- Narrowly avoids capture and death (or is captured and escapes) by both the Conspirators and the authorities.
- Works out who the Conspirators are.
- Persuades the authorities they should work together to stop the Conspirators.
- Confronts the Conspirators, unmasks the Antagonist and stops (or fails to stop) the Conspiracy.
Like Richard Hannay in The Thirty-Nine Steps, Malcolm is inordinately lucky. He’s a junior, desk-bound analyst with ‘cursory training’, but wins two shootouts with professional killers and survives a third. Again and again, the conspirators make ‘one small mistake’. Also, like The Thirty-Nine Steps, Six Days of the Condor is a short novel, around 50,000 words.
The main difference is that Grady wrote Six Days of the Condor in a less trusting, more cynical era: in The Thirty-Nine Steps, Richard Hannay knows he can rely on the British Establishment’s help, once he speaks to the right people and persuades them of his innocence and the conspirators’ guilt. In Six Days of the Condor, the CIA manipulates Malcolm for its own ends and he has to deal with the conspiracy himself, only returning to the CIA fold after eliminating all the conspirators.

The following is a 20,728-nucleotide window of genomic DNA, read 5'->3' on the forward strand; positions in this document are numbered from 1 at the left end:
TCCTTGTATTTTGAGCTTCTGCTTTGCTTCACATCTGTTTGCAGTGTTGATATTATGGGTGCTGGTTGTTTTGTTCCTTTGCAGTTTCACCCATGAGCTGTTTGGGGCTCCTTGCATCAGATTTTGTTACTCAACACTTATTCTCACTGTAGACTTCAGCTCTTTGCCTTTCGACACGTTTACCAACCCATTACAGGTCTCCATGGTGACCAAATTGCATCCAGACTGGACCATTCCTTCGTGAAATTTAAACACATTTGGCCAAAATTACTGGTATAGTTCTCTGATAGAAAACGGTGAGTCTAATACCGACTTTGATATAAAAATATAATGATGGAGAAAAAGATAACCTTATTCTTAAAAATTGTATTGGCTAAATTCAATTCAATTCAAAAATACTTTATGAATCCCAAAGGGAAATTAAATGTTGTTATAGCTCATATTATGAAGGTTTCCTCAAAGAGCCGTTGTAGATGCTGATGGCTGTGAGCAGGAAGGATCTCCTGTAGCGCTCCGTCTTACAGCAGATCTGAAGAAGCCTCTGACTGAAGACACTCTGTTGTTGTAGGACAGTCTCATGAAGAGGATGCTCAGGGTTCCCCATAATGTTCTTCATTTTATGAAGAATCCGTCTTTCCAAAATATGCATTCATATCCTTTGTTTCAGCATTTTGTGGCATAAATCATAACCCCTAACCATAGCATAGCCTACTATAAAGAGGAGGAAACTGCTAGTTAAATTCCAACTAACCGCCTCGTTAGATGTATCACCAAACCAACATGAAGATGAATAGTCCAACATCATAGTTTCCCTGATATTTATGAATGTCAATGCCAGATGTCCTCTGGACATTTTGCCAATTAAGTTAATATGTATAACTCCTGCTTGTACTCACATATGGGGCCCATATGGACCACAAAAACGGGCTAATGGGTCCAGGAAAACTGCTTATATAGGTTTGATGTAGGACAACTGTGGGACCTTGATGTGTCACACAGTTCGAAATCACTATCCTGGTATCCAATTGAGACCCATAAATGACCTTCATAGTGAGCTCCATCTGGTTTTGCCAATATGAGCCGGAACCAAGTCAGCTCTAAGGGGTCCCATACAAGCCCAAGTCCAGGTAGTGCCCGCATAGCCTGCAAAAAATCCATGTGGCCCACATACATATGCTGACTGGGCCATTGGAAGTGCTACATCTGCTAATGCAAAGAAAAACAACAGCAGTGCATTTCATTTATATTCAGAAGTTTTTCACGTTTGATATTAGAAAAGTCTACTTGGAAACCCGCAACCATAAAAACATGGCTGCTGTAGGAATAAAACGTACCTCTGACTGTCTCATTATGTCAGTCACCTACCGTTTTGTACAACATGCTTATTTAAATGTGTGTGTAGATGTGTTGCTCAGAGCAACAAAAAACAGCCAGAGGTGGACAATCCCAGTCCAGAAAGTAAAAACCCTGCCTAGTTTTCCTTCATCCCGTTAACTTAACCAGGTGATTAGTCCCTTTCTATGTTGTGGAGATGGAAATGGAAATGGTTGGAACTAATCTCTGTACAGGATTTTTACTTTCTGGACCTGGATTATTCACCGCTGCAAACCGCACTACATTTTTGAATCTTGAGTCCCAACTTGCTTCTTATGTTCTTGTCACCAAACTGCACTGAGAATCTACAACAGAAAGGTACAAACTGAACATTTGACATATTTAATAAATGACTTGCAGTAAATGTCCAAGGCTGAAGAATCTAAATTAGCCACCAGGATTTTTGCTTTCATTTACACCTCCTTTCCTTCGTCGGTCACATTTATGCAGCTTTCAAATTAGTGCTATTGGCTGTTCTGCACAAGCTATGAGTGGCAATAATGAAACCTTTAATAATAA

Grady wrote Six Days of the Condor in a straightforward, detached, non-fiction-like style. For example, the first six pages of the book describe the position of Department Seventeen in the hierarchy of the CIA, the building it occupies, and its procedures for keeping a low profile. This inside-information feel is very attractive to the readers of spy fiction.